A personal recommendation is a powerful tool in bringing new patients to your door and a cost-effective way of generating additional income. Most practices know this of course, but many still struggle with how to harness the power of patient referrals and maximise this revenue stream.
I, and my colleagues who are visiting dental practices, are often asked how they can improve this side of their business. They recognise the potential it has for the growth and profitability of the practice, but just aren’t sure what the best steps are for increasing their referrals. To shed some light on this topic, I turned to dental business coach, Chris Barrow, and asked him: What are the most effective ways of building up the patient referral side of my business?
Chris: “Do you remember the good old days?
It’s a term that seems to define any period of history where our perception tells us that things were easier.
Of course, perception and reality are often different – the early 20th century may have been ‘the good old days’ for variety music hall, but I’m sure there would be many working-class folks that would argue that times were hard in industrial Britain.
It’s the same in every walk of life, including dentistry, so my ears prick up when I hear older clients talk about ‘the good old days’ in which dental marketing was a lot simpler.
The conversation usually goes like this:
- ‘Do you remember back in the early 90s, when all we had was a brass plaque on the wall outside and a standard sized Yellow Pages advert?’
- ‘Do you remember the mid-90s, when all we were able to add to that was a tri-fold patient information leaflet, some business cards and a bigger box in Yellow Pages?’
- ‘Do you remember the late 90s, when we were able to add to that a simple website that was basically our patient information leaflet online – with opening times, a price guide, detailed explanations of treatment options and bios of the clinicians?’
- ‘Do you remember the early 00s, when Boots Dentalcare exploded onto the market and we all had to up our game because they invested millions in media advertising?’
Throughout all of these iterations, there remained one marketing technique that was true, tested and frequently ignored by the majority of clinicians:
Hand out your business cards at the end of treatment and adapt the following script to your own style:
‘I wonder if I could ask you a small favour. We are currently growing the practice and would love to welcome new patients. I’d like to give you three of my business cards and ask you to pass them on to any family, friends or colleagues who might be interested in visiting the practice.’
I was one of the innovators who suggested that you should include your own portrait photograph on the business card, so that strangers could give you the once-over before calling.
(I recall the outrage of a dentist who argued publicly with me during a marketing workshop that photographs on business cards were a sure sign of desperation and completely unprofessional.)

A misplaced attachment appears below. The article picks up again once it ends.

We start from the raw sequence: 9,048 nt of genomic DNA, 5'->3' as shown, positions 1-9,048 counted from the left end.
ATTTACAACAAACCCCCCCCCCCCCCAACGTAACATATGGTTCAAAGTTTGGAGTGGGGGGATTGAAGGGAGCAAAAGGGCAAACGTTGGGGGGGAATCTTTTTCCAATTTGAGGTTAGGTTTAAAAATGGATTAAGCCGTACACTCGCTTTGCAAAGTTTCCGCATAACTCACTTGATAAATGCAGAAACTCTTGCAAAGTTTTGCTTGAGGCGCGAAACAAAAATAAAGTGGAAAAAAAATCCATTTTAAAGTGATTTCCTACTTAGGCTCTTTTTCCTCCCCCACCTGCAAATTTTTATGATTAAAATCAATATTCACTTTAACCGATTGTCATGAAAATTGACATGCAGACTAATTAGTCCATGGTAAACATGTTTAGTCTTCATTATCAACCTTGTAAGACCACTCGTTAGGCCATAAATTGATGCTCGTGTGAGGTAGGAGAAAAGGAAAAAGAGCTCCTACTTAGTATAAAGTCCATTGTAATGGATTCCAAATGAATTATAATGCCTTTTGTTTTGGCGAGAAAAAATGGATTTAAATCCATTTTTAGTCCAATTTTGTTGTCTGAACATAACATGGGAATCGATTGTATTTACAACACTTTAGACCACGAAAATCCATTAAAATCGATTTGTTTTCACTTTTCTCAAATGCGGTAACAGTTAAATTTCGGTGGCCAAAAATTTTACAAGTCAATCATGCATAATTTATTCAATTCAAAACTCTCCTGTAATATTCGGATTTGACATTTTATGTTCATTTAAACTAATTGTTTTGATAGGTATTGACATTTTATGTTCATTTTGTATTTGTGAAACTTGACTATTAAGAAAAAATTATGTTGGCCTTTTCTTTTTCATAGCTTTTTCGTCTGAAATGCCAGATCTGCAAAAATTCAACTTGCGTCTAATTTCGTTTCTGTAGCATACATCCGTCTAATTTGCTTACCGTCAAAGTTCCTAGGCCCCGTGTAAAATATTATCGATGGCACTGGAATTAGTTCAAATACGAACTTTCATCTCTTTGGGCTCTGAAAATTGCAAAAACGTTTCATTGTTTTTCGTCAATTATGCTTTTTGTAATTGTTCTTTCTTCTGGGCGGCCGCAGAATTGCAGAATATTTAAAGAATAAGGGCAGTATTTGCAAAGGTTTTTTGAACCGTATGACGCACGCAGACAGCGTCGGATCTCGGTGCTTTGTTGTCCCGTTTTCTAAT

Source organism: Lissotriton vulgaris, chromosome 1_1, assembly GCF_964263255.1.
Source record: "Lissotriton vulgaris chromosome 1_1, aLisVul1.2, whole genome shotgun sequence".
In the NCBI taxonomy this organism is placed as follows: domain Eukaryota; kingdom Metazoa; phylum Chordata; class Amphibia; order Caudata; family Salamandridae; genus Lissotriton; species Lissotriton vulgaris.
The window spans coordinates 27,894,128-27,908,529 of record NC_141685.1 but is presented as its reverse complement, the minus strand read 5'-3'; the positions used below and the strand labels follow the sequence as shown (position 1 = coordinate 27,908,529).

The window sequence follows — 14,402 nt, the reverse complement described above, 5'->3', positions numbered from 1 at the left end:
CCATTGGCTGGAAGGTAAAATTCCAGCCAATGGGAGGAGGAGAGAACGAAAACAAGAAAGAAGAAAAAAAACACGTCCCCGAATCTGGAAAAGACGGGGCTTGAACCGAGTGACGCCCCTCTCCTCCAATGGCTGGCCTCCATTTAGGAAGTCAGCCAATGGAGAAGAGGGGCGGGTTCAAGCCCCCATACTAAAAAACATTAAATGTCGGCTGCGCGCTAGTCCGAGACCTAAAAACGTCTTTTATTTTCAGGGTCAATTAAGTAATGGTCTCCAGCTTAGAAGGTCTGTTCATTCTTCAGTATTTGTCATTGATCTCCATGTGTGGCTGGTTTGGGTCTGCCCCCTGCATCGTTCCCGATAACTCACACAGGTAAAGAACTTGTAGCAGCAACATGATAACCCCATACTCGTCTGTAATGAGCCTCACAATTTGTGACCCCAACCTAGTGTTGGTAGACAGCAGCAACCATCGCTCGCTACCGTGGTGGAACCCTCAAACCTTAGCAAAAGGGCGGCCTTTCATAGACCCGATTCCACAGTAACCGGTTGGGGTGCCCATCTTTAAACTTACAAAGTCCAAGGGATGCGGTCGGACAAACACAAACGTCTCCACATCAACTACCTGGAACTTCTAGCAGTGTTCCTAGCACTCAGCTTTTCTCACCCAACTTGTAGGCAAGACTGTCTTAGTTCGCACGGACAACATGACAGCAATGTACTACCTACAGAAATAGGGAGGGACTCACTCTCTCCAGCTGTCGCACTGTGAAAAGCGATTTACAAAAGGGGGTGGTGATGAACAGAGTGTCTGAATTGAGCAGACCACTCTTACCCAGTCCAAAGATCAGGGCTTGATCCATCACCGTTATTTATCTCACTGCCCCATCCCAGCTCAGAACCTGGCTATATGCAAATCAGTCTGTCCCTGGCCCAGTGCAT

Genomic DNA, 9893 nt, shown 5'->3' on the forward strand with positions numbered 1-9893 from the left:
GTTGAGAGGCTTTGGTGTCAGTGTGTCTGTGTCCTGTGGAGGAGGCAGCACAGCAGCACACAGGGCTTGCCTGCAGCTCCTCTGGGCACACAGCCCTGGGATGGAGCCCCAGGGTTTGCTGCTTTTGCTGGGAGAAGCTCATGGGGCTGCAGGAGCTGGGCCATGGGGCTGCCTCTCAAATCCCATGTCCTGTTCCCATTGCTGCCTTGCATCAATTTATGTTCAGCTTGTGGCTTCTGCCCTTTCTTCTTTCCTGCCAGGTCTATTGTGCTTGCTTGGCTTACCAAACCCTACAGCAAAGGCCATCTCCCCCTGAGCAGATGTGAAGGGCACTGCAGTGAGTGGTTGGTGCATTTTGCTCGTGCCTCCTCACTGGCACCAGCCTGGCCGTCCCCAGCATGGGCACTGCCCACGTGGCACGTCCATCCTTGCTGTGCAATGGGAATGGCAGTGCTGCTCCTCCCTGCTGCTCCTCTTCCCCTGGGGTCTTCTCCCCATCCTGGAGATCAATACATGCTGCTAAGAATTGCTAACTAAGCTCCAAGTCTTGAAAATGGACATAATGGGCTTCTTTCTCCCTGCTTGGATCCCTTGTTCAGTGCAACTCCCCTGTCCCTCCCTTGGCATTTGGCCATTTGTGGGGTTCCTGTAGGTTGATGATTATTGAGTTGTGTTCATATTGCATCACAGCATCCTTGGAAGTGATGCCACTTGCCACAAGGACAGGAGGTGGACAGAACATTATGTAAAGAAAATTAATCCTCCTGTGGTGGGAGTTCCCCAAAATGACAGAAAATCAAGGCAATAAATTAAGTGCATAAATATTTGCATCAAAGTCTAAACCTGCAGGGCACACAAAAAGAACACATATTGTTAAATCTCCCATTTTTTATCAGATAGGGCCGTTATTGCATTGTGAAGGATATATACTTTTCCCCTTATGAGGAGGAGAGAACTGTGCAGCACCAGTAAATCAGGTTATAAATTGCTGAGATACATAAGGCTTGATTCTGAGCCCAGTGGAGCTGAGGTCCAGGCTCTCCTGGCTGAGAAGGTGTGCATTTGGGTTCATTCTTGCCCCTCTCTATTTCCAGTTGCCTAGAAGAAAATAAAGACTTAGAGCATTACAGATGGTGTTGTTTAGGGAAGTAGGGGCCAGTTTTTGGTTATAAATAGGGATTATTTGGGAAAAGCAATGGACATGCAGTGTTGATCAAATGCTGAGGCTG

Surely those were the good old days, when all you had to do was hand out a few business cards?
Apparently not so, because compliance from both principals and associates was poor. Many was the time that those boxes of business cards languished in a surgery cupboard, neglected and then forgotten.
So, let’s now bring the story up to date, 19 years after the first primitive Wi-Fi systems were created, 13 years after a dentist’s son created a private networking site for his university friends that became Facebook, 10 years since the first iPhone.
Now, we have recognised that patients are most likely to ‘tell their friends’ about you when they are at an emotional high-point in their experience, a.k.a. the end of their treatment.
Now, we have an End of Treatment Protocol (EOTP) that my clients remember by using a pneumonic called MR CREST:
M = would you like to discuss the benefits of membership of our dental plan?
R = please may I give you three of my referral business cards
C = if you have an active Facebook profile, could we ask you to check in?
R = if you check in, please would you write a review?
E = can I check that we have your email address and consent to send you our monthly newsletter?
S = if you have an active Instagram account, can we take a selfie?
T = would you have time now or at a later date to help us with a short video testimonial?
I’m not suggesting you ask for every one of these – simply to agree at your daily huddle (you do have a daily huddle, don’t you?) which are most suitable to the patient under discussion and to agree who will do the asking and when.
We live in a digital economy in which Oxford Professor and anthropologist, Robin Dunbar, argues that we all have an average of 150 ‘connections’, either physical or virtual, because that’s how our hunter/gatherer brains are wired.
Yet, even now, compliance is low.
Every week I get reports from clients who tell me they have forgotten their EOTP because they are either too busy or haven’t developed the habit.
Building patient referrals was and is the best way to grow your business. It beats the pants off expensive, time-consuming and ill-focused print media and digital advertising campaigns. It has never been easier, and you have never had so much reach.
The good old days were never that good – we just choose to remember the nice bits.
In patient marketing, the best of days for referrals are with us; right here, right now – you simply have to take part.”
Thanks to Chris for sharing his practical advice via his EOTP, and also exploring the way in which patient referrals have changed over the years, and what it looks like in today’s digital age. For me it has been another reminder of the way dentistry and the business of running a practice continues to evolve, and the need for adaptation in order to thrive.